‘Gladiators’ Arrested Outside Colosseum


Some 20 “gladiators” or “centurions” have been arrested outside some of Rome’s most famous tourist sites, in an undercover sting by police aimed at breaking up a violent racket targeting tourists, according to reports.

The AFP news agency said police had disguised themselves as gladiators, garbage men and members of the public to make the arrests.

The detained people are alleged to have attacked and intimidated competitors, the AFP said.

via ‘Gladiators’ arrested outside Rome’s Colosseum – World news – Europe – msnbc.com.

Dorothy King: A Crucified Man from 1st Century Jerusalem

An interesting read!  Quite fascinating!  Go read it now.  Here is a snippet:

In 1968 a tomb was excavated at the French Hill, Jerusalem, better known now as Givat ha-Mivtar. Because of pressure from religious Jews, all the bones found in the tomb were re-buried soon after. A right calcaneus or heel with evidence of crucifixion was found there. The nail is made of iron and was 4.5 inches long – it’s not clear if it bent when Jehohanan was being crucified, or when his family were trying to remove the nails from his body. Givat ha-Mivtar turned out to be a rich Jewish burial ground in use from the second century BC until AD 70.


Given how many tens even hundreds of thousands of people we know were crucified, it’s perhaps surprising more archaeological evidence of them has not been found. There are two sensible reasons for this – some were crucified using rope rather than nails, and many of those crucified under the Romans were the poor or slaves, whose bodies were then tossed onto rubbish heaps rather than buried.

One other reason is that both Christians and Jews assigned magical healing properties to nails used in crucifixions. In fact they were one of the few items Jews were allowed to carry on the Sabbath (Mishnah Shabbat 6.10):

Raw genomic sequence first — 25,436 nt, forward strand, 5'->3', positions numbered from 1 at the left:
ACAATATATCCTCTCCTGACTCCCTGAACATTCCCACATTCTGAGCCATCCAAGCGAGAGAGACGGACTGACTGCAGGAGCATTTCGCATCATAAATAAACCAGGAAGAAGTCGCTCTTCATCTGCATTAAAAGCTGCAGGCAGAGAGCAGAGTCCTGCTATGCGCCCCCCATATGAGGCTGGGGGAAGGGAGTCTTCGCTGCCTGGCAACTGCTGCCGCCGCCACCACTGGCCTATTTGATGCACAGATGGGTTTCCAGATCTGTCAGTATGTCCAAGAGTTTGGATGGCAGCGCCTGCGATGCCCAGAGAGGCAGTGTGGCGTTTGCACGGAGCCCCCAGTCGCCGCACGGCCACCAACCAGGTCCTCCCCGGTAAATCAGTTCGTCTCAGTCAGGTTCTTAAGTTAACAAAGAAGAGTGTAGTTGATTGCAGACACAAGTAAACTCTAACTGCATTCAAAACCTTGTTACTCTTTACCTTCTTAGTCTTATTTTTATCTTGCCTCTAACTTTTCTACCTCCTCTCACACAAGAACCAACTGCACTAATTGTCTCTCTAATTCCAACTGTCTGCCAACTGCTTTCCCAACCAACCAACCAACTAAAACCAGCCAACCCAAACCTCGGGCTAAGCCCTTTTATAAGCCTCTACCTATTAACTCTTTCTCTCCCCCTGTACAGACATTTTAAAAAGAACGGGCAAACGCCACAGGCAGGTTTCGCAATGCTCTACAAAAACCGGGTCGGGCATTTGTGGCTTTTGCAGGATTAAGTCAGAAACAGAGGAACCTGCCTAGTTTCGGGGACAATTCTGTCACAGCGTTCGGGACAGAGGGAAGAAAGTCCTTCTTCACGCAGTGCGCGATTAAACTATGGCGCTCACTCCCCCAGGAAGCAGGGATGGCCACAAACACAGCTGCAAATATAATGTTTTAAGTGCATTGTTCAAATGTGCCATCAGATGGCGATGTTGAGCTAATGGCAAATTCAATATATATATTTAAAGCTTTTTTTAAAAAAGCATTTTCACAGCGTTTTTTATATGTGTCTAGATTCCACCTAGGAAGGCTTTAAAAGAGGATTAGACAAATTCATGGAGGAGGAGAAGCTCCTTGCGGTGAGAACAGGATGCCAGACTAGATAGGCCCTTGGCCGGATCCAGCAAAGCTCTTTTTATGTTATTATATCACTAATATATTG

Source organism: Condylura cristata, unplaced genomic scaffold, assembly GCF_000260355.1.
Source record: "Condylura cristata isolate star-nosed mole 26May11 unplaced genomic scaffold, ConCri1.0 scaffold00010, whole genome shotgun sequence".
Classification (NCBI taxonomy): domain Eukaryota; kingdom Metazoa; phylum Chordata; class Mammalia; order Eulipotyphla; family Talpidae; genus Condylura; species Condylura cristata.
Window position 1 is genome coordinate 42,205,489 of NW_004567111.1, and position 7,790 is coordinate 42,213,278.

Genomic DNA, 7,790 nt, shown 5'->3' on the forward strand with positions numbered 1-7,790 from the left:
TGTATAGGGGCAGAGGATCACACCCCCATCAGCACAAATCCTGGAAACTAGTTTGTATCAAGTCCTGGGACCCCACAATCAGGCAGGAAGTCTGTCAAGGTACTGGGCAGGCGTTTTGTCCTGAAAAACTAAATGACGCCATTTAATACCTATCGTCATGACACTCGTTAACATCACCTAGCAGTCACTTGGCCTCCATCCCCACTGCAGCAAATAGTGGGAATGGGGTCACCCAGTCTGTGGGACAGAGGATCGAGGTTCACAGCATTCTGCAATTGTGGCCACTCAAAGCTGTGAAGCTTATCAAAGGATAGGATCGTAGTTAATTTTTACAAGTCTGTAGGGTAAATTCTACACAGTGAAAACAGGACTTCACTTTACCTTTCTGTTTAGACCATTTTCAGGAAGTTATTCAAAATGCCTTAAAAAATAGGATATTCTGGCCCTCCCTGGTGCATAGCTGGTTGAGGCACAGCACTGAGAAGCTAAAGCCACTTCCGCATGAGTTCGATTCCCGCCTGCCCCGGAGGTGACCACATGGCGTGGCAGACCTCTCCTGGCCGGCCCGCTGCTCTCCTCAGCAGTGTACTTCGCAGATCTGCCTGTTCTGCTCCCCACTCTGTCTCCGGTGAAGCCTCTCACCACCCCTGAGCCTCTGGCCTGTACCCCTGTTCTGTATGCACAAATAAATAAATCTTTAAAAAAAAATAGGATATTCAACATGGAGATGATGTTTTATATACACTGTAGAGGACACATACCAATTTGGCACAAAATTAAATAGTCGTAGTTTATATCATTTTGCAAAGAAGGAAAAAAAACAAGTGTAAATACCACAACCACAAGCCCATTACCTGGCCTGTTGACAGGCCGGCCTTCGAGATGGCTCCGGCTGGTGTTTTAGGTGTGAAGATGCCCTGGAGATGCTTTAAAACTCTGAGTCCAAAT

via Dorothy King’s PhDiva: A Crucified Man from 1st century Jerusalem.

Defining Mythicism: Ovid Never Exiled

Seems that Classics has its own version of mythicism.  According to this source:

Then there’s another theory that has bounced around scholars for the last century or so: Ovid never was exiled. The main reason for this theory is that the only record of it is Ovid’s, except for “dubious” mentions by Pliny the Elder and Statius, but no one else until the 4th century CE. He did apparently die in Tomis in 17 CE, however, and has been adopted by Romanian nationalists as “The First Romanian Poet”.

* via The Longest Banned Book? | ILAB-LILA.

And as David Meadows observes:

I didn’t realize that the ‘phoney exile’ claim was still kicking around — near as I can tell, it hasn’t really been around (i.e. taken seriously) for at least twenty years or so. For a summary of the scholarship , check out the Wikipedia article’s section on ‘exile’ upon which the above appears to be based. Whatever the case, it’s one of those ‘literary oppositional arguments’ which can stand up because of the nature of our sources, but really is the Classics Department version of a conspiracy theory.

via Ovid Never Exiled? « rogueclassicism.

Quite so.  Of course this doesn’t speak towards the historicity of the figure of Jesus, but as its own subject substance, its interesting that this sort of thing exists in Classics.

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